Electronic fund transfers should be free.
Per the Code of Federal Regulations, “a health plan may not charge fees or costs in excess of the fees or costs for normal telecommunications that the entity incurs.”
However, billing vendors often tack on a transaction fee for what is referred to as “value-added” services. Those services vary, but sometimes they include hotlines for dentists to call if they experience issues.
“There should be no charges for EFTs,” affirmed Dr. Sara Stuefen, a general dentist in Vinton, Iowa, who owns her practice and is a member of the ADA Council on Dental Benefit Programs. She said she has heard complaints from fellow dentists about these additional fees, and said dentists shouldn’t have to stand for it.
Dentists not wishing to incur the transaction fees are encouraged to ask the vendors if payments can be received without the “value-adds” and thus, free of charge, she said.
What bothers her even more is when third-party payers send dentists virtual credit cards as payment. The dental practice increases its operating costs by paying the merchant service fees to process payment, which can range from 2% to 5% depending on the dentist’s merchant service costs.
If a third-party payer offers to reimburse a dentist through a virtual credit card, Dr. Stuefen, who has been handling EFTs at her practice for nearly a decade, said, “Don’t be scared to tell a payer that you don’t want to receive virtual credit cards. Be proactive.”
Brad Smith, senior director of ACH Network Administration & Industry Verticals at Nacha, short for the National Automated Clearing House Association, agreed with Dr. Stuefen in that EFTs should be free of arbitrary fees for services not desired by dentists.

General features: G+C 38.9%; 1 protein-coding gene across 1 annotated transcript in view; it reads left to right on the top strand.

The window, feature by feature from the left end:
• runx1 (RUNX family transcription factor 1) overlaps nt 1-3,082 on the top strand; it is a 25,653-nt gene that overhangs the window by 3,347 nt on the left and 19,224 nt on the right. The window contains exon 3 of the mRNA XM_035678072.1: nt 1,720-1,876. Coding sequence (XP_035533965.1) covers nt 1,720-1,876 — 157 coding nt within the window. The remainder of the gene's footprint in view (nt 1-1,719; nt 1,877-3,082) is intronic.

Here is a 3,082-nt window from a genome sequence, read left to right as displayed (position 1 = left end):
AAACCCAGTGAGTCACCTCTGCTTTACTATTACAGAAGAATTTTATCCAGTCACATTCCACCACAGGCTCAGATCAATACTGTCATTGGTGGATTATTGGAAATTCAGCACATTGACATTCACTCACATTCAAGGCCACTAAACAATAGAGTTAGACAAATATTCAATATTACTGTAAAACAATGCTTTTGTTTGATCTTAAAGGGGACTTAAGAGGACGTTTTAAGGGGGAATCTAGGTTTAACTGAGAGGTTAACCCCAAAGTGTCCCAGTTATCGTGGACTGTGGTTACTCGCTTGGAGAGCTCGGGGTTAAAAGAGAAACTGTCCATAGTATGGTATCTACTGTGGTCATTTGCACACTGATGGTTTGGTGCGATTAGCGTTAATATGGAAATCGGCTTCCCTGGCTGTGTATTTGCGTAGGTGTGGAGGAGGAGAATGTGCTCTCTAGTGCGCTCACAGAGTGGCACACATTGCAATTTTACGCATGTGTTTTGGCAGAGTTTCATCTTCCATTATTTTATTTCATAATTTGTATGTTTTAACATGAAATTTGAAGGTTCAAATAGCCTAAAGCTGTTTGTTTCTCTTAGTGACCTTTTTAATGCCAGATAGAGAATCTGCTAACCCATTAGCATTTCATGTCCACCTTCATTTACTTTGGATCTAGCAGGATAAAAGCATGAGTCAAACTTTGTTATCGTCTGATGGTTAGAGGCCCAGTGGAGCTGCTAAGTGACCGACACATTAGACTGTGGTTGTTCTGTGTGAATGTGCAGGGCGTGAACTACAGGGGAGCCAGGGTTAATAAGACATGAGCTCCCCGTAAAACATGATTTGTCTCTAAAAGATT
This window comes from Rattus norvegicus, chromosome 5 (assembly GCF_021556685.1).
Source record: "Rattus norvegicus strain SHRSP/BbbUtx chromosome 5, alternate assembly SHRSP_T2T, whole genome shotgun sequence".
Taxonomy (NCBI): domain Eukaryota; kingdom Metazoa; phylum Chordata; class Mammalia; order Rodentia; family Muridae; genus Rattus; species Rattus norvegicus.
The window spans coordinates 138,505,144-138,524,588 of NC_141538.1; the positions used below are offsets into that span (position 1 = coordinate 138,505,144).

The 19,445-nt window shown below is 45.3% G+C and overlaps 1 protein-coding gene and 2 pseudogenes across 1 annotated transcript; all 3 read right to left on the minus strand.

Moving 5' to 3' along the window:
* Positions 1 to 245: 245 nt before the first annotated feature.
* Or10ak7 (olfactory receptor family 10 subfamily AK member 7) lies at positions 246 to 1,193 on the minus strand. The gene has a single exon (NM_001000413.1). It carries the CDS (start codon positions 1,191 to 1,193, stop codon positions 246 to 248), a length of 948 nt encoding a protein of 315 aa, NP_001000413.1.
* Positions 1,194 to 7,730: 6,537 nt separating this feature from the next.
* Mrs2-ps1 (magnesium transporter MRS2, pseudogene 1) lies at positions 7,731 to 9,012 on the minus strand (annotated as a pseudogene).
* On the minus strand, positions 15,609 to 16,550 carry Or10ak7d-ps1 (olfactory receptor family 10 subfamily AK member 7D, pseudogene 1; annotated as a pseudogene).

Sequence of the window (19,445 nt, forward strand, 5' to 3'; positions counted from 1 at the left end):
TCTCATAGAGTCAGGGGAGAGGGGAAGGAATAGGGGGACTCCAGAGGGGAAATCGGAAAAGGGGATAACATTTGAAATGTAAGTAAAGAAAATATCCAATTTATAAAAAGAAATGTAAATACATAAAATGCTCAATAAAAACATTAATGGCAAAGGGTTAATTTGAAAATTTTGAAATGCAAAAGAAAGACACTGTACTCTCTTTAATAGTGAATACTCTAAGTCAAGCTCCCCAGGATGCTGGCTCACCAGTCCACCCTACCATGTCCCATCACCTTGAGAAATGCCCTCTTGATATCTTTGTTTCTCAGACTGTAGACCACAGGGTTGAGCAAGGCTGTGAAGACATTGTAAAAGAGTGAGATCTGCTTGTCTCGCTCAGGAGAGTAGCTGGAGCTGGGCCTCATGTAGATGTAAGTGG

“Dental practices will have to ask the health plans and clearinghouses what those value-added services are,” Mr. Smith said. “EFT and electronic remittance advice are straightforward transactions mandated by the federal government. They aren’t value-added services.”
He also said that dentists shouldn’t have to accept virtual credit cards.
“In fact, many dentists that we’ve spoken to have opted out of receiving virtual credit cards for payment,” Mr. Smith said.
“Some practices have reported that simply requesting the no-cost EFT option was enough,” Mr. Smith said.
Dr. Stuefen and Mr. Smith presented an ADA webinar called ACHing for EFT together in January that was recorded and is free for on-demand viewing for members on the ADA Center for Professional Success. The webinar focuses on how dentists can reduce practice overhead costs through use of electronic data interchange and how EFTs via automated clearinghouses (ACH) could reduce the manual time and effort — and costs — associated with receipt and processing paper checks.
“EFT means dentists get their hard-earned money quickly, safely and at a very low cost,” Mr. Smith said. “Claim payments go directly into a practice’s bank account. No waiting for checks to arrive; no trips to the bank; no waiting for checks to clear; no lost checks. Who wouldn’t like that?”
Payers also cannot recoup money through the EFT/ACH process without the dentist’s permission.
The ADA has created an online landing page for dental benefits information that can help dentists address and resolve even their most vexing questions. Go to ADA.org/dentalbenefits, part of the ADA Center for Professional Success.
Staff from the Center for Dental Benefits, Coding and Quality can help dentists with dental benefits-related and coding problems, questions and concerns. Call the ADA’s Third-Party Payer Concierge at 1-800-621-8099 or email firstname.lastname@example.org.
Previous installments in the Decoding Dental Benefits series are available at ADA.org/decoding.